“Under the Treaty of Union it was expressly provided that the Scotch Courts should remain in full possession of their ancient privileges and independence; and, further, that no causes in Scotland should be cognoscible by the Courts of Chancery, Queen’s Bench, Common Pleas, or any other Court in Westminster Hall. The functions of Parliament were thus to be confined to the regulation of the administrative machinery of the Law Courts. These provisions appear sufficiently explicit to prevent the two countries from coming into collision on matters of legal jurisdiction; all the more that what the Scotch contend for – viz., that the writs of one country should not be valid in another – is in strict accordance with the principles of public procedure adopted by every nation, save England, in Christendom. Attempts have been made by the English Courts to get their writs made serviceable in Scotland; but until 1875, when the English Law system was rearranged under the Supreme Court of Judicature Act, these had been successfully opposed. No good cause could be shown for such a change. But what could not be got above board was obtained in a somewhat indirect fashion. The English Act in question passed through Parliament evidently without any Scotch members having examined it; or if they did, they had failed to discover the obnoxious provision which, if not in its intention at any rate in its working, has proved prejudicial to Scotland. The English Judges, acting within their power, framed an order which almost unreservedly enabled an English plaintiff to raise an action against any person resident in Scotland in an English Court, and compel the Scotchman to defend himself there against the conclusion of the summons. This applied not only to Courts in Westminster Hall but also to every County Court south of the Tweed. The fiction was, that service out of jurisdiction was only to be allowed when some action connected with the contrast which it was sought to enforce, took place within the jurisdiction; but this was found to be no safeguard. It was held not to be necessary that a Scotchman should have been to England in person to make a contract. If a man in Thurso, for example, wrote a letter to a firm in Plymouth ordering goods, it was held that the cause of action arose in England; and, if any hitch in the contract occurred – if a Scotchman failed to deliver the goods he had contracted to supply, or disputed part of an account for goods supplied to him – forthwith he was summoned to appear at Plymouth and defend the action. If he did not appear, judgment went by default; and the decrees of the English Courts could then be enforced in Scotland as if that country had no judicature of its own, and no Law Courts. The immense amount of irritation, inconvenience, and loss such a practice entailed was enormous. Rather than be dragged into what was to all intents a Foreign Court, whose order of procedure was unknown to him, and the expenses in connection with which were excessive, a Scotch defender often, as was shown, compromised the action, even although persuaded that the claim made against him was of a shadowy nature. The knowledge of such a fact led to imposition; and left Scotch merchants at the mercy of unprincipled Southern dealers with whom they might have unwittingly contracted; and who preferred bogus claims against them in the hope that the threat to take them to an English Court would lead to the money being forthcoming… By sworn affidavit – and some of those which have come to the light have not been very accurate – it is still possible for English plaintiffs to drag Scotch defendants to the English Courts. The cases cited by the deputation showed that either the English plaintiffs were densely ignorant of Scotch affairs – which was very likely – or that they were not very particular what found its way into their sworn affidavits. The case referred to by the Lord-Advocate himself was an excellent example. There an English attorney swore in an English Court that there was no Court in Stirling competent to try an ordinary debts recovery action; and what was more, he got an English judge to believe it. A vexatious suit in consequence was instituted against this defendant in an English Court – the whole sum on which the action was based being below £100…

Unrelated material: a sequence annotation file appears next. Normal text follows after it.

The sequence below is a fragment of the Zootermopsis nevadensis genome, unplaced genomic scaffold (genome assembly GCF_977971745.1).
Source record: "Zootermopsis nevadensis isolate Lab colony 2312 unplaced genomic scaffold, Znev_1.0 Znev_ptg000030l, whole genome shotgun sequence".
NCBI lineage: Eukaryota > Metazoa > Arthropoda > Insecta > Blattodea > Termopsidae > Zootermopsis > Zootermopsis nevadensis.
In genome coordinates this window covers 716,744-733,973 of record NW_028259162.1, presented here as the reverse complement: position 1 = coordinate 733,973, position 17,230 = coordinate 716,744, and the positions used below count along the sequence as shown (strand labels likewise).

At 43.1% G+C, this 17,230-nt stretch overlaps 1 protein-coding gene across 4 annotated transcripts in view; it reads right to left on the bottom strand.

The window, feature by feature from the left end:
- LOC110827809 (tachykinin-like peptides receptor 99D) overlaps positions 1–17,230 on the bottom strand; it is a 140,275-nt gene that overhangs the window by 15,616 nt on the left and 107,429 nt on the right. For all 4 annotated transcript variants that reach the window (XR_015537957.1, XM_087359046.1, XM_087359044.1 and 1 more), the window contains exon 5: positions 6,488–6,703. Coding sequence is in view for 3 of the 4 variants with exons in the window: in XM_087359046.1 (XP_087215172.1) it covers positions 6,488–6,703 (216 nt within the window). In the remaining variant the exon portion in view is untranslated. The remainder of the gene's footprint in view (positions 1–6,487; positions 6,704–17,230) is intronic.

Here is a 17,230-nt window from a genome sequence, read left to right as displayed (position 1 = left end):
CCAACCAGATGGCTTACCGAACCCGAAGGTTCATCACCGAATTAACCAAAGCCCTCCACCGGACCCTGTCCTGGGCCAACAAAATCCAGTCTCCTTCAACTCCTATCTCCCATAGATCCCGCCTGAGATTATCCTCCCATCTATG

… The plain demand is that the principles regarding the jurisdiction of the English and Scotch Courts should remain as they were fixed at the Union…”
– Aberdeen Press and Journal, Thursday 2nd February, 1882.
– Treaty of Union Articles, 1875-1900.